Rather than leave customers feeling uncomfortable, this is a chance to reassure them by offering a healthy dose of empathy alongside realistic payment options. Sometimes a digital route of communication, such as a smart chatbot, may be best for those people too embarrassed to speak in person, whereas others will prefer the reassurance of a real human on the other end of the phone. The key is to work with customers and understand their needs to make that experience less awkward.
Education, education, education
We discussed the need for better financial literacy. Selina mentioned the space she’s created for black women to talk about money and we agreed that actually we all need to educate ourselves when it comes to our finances. This is an area where employers can take the lead. One such organisation is a financial wellbeing fintech, called Level, which helps educate employees about managing their money, allowing them to borrow against their paycheque if needed.
With the rise in apps enabling people to more easily invest and dabble in small amounts, financial education also needs to keep pace. It’s important to recognise that financial literacy doesn’t need to be just about budgeting and preventing debt, but about growing wealth too. We need to recognise that people are accessing opportunities in new ways and support them in fully understanding how to do this responsibly.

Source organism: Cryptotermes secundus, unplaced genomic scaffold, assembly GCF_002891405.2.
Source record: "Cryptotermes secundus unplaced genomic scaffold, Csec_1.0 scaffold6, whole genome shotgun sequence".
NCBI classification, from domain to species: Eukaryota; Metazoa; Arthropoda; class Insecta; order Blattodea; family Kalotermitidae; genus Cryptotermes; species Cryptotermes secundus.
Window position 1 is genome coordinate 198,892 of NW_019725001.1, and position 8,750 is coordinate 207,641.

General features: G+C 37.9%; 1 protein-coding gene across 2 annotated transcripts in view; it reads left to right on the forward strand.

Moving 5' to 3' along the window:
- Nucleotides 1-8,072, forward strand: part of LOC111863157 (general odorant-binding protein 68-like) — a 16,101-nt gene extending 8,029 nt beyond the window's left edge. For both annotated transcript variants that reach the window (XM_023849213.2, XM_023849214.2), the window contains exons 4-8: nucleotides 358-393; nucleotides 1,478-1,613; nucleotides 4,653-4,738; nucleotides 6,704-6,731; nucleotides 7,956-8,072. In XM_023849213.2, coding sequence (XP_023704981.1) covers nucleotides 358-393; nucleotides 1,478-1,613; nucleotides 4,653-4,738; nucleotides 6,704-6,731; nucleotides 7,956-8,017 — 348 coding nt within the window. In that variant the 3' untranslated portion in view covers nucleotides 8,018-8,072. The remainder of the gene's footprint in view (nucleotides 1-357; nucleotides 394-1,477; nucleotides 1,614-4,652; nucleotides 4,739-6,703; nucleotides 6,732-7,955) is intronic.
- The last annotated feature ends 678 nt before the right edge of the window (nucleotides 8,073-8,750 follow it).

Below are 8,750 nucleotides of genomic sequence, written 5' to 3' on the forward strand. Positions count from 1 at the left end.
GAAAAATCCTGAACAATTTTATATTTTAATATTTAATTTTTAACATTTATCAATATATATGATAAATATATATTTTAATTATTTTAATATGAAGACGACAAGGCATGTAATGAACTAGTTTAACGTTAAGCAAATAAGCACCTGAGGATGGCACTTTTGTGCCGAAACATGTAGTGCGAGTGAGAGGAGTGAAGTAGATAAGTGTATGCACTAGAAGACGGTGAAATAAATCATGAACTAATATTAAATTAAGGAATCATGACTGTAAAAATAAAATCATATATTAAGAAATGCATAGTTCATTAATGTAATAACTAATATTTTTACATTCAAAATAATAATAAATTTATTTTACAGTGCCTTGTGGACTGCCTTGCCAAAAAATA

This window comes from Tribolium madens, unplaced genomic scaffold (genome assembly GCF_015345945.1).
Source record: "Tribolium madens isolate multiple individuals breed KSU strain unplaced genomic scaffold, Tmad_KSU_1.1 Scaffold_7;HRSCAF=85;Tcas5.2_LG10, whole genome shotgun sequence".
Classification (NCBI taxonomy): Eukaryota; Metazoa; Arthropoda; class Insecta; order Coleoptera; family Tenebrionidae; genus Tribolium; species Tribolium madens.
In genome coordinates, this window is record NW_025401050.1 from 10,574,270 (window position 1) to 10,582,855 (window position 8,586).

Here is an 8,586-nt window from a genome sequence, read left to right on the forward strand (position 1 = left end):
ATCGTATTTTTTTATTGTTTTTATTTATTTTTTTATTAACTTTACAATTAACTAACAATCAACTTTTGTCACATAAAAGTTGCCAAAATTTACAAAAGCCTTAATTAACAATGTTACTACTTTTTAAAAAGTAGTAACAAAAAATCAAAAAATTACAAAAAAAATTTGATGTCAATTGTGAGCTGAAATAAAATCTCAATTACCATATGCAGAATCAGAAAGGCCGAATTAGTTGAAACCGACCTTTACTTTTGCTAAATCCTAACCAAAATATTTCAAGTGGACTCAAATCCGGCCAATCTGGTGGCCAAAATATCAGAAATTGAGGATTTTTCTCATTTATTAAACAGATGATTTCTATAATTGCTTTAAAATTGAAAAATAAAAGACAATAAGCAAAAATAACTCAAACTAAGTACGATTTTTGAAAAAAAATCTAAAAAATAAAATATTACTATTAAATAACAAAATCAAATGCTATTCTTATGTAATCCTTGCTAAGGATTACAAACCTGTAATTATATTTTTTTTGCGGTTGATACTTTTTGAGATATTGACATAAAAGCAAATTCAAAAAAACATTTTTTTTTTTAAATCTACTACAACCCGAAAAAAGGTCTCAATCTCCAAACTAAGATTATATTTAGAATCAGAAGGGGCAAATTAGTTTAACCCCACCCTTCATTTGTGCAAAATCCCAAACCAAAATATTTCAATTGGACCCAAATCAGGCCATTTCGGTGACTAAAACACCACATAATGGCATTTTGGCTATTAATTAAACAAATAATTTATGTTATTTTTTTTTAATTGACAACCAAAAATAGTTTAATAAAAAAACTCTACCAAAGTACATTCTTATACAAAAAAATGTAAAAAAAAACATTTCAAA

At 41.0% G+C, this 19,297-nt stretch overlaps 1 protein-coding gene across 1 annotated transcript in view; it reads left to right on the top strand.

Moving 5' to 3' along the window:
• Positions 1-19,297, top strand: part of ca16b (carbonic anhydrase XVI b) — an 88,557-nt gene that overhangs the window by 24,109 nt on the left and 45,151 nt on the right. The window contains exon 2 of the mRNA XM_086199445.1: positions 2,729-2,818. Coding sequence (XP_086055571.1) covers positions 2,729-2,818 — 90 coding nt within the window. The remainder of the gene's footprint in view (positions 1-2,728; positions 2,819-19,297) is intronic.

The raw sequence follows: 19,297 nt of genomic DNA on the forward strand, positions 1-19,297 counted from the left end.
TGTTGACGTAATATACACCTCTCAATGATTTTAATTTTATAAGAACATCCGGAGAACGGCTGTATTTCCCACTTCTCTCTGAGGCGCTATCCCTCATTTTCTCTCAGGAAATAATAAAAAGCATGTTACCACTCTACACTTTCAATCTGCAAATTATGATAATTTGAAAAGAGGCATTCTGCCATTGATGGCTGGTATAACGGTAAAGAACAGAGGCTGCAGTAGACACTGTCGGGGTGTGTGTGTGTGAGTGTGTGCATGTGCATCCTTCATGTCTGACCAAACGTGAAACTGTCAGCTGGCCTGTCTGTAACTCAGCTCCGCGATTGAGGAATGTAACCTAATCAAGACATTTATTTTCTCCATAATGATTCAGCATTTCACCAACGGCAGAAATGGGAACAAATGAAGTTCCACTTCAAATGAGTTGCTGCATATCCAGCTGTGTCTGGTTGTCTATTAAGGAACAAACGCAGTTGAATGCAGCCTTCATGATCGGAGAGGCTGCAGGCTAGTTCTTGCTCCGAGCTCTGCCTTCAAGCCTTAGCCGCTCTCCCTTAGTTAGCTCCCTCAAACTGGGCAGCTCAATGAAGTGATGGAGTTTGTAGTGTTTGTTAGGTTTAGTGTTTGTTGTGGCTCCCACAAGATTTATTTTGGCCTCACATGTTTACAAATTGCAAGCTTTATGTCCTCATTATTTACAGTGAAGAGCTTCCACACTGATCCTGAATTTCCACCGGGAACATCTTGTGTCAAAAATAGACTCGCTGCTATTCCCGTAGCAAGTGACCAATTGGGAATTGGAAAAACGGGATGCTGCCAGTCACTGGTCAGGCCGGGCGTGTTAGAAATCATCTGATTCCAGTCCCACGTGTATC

Prevention rather than cure
We also considered how artificial intelligence (AI) and analytics have made it possible for organisations to better understand customers, both as they approach debt and start getting out of it. This is particularly relevant for companies – such as those in gaming and financial services – who are faced with the paradox of seeking additional business whilst remaining both corporately responsible and compliant with regulations to protect vulnerable people.
One way of helping these companies is with the right technology – such as the systems we’ve designed at Capita - which uses data and AI to identify those who are more vulnerable and therefore help avoid them moving into unmanageable debt.